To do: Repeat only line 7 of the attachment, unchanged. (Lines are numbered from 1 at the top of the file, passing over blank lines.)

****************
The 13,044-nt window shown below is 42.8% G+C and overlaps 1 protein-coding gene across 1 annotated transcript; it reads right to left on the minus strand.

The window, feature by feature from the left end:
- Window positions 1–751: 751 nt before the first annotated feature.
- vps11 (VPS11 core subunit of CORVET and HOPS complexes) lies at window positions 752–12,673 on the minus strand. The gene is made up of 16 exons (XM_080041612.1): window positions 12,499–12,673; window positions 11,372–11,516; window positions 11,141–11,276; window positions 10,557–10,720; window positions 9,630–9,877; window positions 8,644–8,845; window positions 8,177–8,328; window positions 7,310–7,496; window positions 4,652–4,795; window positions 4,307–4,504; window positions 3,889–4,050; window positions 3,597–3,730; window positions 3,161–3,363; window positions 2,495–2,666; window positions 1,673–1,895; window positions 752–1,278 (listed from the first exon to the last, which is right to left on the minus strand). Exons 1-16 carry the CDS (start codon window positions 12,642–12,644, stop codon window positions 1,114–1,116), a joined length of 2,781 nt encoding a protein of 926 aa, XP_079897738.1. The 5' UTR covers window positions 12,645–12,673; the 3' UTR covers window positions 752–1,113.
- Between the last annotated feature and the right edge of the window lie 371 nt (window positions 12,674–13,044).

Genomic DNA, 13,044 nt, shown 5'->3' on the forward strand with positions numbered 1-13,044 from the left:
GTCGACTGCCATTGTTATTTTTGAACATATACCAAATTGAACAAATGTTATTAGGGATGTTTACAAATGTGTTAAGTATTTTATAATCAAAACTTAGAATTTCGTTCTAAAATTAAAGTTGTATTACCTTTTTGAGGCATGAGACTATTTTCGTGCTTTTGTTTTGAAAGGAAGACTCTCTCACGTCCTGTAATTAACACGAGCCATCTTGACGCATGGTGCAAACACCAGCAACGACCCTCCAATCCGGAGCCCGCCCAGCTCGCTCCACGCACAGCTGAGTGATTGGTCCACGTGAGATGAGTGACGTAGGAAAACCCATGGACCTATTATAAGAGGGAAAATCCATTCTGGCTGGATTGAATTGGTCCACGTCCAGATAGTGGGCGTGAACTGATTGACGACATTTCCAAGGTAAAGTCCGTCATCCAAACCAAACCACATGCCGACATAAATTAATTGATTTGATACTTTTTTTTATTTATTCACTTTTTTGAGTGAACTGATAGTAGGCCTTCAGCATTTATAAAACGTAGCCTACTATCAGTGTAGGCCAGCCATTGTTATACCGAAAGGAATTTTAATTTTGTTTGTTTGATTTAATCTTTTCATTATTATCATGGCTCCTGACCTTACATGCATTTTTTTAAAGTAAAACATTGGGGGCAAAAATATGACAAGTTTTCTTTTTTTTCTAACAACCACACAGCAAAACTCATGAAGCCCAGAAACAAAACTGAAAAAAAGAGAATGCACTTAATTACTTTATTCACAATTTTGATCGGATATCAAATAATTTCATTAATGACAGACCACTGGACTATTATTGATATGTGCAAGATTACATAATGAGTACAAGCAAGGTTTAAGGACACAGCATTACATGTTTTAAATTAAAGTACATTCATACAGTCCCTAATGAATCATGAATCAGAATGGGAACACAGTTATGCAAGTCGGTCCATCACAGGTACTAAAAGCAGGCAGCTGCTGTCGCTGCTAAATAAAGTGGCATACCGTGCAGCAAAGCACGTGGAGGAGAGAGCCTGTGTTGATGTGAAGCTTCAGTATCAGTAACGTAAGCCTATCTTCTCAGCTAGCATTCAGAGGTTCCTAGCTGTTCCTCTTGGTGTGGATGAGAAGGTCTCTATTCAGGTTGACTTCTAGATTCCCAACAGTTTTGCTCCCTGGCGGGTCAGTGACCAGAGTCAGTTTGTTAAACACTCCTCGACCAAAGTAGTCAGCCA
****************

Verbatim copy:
GTCGACTGCCATTGTTATTTTTGAACATATACCAAATTGAACAAATGTTATTAGGGATGTTTACAAATGTGTTAAGTATTTTATAATCAAAACTTAGAATTTCGTTCTAAAATTAAAGTTGTATTACCTTTTTGAGGCATGAGACTATTTTCGTGCTTTTGTTTTGAAAGGAAGACTCTCTCACGTCCTGTAATTAACACGAGCCATCTTGACGCATGGTGCAAACACCAGCAACGACCCTCCAATCCGGAGCCCGCCCAGCTCGCTCCACGCACAGCTGAGTGATTGGTCCACGTGAGATGAGTGACGTAGGAAAACCCATGGACCTATTATAAGAGGGAAAATCCATTCTGGCTGGATTGAATTGGTCCACGTCCAGATAGTGGGCGTGAACTGATTGACGACATTTCCAAGGTAAAGTCCGTCATCCAAACCAAACCACATGCCGACATAAATTAATTGATTTGATACTTTTTTTTATTTATTCACTTTTTTGAGTGAACTGATAGTAGGCCTTCAGCATTTATAAAACGTAGCCTACTATCAGTGTAGGCCAGCCATTGTTATACCGAAAGGAATTTTAATTTTGTTTGTTTGATTTAATCTTTTCATTATTATCATGGCTCCTGACCTTACATGCATTTTTTTAAAGTAAAACATTGGGGGCAAAAATATGACAAGTTTTCTTTTTTTTCTAACAACCACACAGCAAAACTCATGAAGCCCAGAAACAAAACTGAAAAAAAGAGAATGCACTTAATTACTTTATTCACAATTTTGATCGGATATCAAATAATTTCATTAATGACAGACCACTGGACTATTATTGATATGTGCAAGATTACATAATGAGTACAAGCAAGGTTTAAGGACACAGCATTACATGTTTTAAATTAAAGTACATTCATACAGTCCCTAATGAATCATGAATCAGAATGGGAACACAGTTATGCAAGTCGGTCCATCACAGGTACTAAAAGCAGGCAGCTGCTGTCGCTGCTAAATAAAGTGGCATACCGTGCAGCAAAGCACGTGGAGGAGAGAGCCTGTGTTGATGTGAAGCTTCAGTATCAGTAACGTAAGCCTATCTTCTCAGCTAGCATTCAGAGGTTCCTAGCTGTTCCTCTTGGTGTGGATGAGAAGGTCTCTATTCAGGTTGACTTCTAGATTCCCAACAGTTTTGCTCCCTGGCGGGTCAGTGACCAGAGTCAGTTTGTTAAACACTCCTCGACCAAAGTAGTCAGCCA